Extending the Invitation

For over a decade Transpositions has been a catalyst for conversations about theology, the arts and the connection between them. Previously, as an associate editor, I have had the privilege of working with authors and editors who value this conversation and who see in it the significance of probing the depths of our creative and spiritual experiences.

Stepping into the role of editor-in-chief is precisely a stepping-into this conversation, an opportunity for which I am grateful. I’m indebted to those conversation-starters and partners who have come before me in this role. In particular, I want to extend thanks to my immediate predecessor Ewan Bowlby, whose guidance has been encouraging to me and many others, and whose leadership is marked by a unique incisiveness and thoughtfulness. It’s my aim to implement the kind of leadership exhibited by Ewan and, with the indispensable support of the editorial team, to promote dialogue.

This dialogue is indelibly characterized by the diversity of interests of the authors and readers who make Transpositions what it is. Exploring our creative and spiritual realities is not an uncomplicated inquiry; we question our identities, we encounter paradoxes, we attempt to navigate the complexities of communication, pain and joy. We try to untangle the world and, in the process, discover ourselves playing a part in its creation. The tenacious curiosity and acuity of our authors and readers drive this exploration. It’s a privilege to help foster this exploration, and I’m excited to see how it will continue shaping research within theology and the arts.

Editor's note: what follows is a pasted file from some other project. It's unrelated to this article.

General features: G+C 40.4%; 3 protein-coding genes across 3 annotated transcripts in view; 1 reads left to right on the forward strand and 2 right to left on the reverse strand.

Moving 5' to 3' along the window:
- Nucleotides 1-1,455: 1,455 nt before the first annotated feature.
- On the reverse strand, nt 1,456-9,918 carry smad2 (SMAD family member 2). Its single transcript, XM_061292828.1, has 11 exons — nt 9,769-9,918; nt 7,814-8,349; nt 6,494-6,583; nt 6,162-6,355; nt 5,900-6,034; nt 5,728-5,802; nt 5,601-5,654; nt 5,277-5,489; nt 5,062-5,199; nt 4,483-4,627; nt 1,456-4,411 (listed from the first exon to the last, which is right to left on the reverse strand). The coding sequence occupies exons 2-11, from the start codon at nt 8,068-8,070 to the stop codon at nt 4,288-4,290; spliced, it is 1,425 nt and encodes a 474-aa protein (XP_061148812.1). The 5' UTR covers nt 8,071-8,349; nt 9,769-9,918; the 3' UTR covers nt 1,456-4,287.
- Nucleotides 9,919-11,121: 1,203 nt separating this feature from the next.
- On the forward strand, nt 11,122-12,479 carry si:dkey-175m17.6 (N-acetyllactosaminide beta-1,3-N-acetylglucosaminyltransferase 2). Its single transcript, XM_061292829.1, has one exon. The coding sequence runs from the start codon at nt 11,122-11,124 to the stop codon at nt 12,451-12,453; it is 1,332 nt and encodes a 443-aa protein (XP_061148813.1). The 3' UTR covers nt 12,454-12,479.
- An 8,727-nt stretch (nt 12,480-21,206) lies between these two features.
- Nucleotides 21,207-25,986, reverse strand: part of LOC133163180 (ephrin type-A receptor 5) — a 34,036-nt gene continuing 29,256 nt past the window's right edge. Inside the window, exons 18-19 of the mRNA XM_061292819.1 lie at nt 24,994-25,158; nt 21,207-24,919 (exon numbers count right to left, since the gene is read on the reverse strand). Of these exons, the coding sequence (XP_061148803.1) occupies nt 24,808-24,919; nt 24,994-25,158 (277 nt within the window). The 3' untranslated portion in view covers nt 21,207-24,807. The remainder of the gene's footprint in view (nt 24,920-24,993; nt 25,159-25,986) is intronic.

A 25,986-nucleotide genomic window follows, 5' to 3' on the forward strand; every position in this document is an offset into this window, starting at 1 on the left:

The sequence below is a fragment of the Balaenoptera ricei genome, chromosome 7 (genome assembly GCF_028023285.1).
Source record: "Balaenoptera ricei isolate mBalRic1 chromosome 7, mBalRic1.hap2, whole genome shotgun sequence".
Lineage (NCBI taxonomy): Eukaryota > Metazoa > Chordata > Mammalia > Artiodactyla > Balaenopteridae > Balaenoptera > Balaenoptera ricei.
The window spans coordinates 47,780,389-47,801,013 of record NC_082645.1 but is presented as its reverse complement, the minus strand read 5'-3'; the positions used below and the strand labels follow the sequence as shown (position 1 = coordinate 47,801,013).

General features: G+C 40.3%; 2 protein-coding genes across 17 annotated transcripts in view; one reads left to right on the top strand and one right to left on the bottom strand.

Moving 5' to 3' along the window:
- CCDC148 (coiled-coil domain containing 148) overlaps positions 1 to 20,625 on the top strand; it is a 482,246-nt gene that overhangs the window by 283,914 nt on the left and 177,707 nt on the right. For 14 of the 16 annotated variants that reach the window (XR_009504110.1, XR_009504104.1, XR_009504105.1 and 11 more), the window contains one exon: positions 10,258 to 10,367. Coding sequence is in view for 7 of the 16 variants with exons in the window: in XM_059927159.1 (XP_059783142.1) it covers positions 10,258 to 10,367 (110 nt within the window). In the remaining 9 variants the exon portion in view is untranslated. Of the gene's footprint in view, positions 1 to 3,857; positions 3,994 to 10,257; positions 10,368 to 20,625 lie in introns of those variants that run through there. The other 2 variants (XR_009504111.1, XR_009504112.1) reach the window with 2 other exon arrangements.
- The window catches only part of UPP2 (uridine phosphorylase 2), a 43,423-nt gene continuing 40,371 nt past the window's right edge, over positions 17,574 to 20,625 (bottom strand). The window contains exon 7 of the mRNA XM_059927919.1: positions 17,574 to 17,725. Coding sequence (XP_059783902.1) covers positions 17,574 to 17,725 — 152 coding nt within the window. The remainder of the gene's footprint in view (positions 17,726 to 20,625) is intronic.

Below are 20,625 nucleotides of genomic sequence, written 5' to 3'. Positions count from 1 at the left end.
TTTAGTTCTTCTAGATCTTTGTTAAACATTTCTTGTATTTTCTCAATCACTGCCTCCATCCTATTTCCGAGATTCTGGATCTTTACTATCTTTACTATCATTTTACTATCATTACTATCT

As with any good story, a new chapter is always dependent upon the previous chapters. And the beginning of this new chapter is similar to those before it. As Ewan has rightly said, this transitions within Transpositions is an invitation to readers, authors and artist to think more and to say more about our artistic and theological situations. This continual invitation, I think, is one of the great successes of Transpositions; it’s not only an invitation for the present but also an invitation to hope that what we think and say and create can be part of conversations yet to come.


  • is a doctoral student in the Institute for Theology, Imagination and the Arts. Both her Master’s and doctoral research with ITIA explore the theological implications of Paul Ricoeur’s philosophy in relation to the imagination and literary fiction. Additionally, Annie has spent time working in different curatorial, research and editorial positions. Her broader interests include pop music, literary theory and photography.

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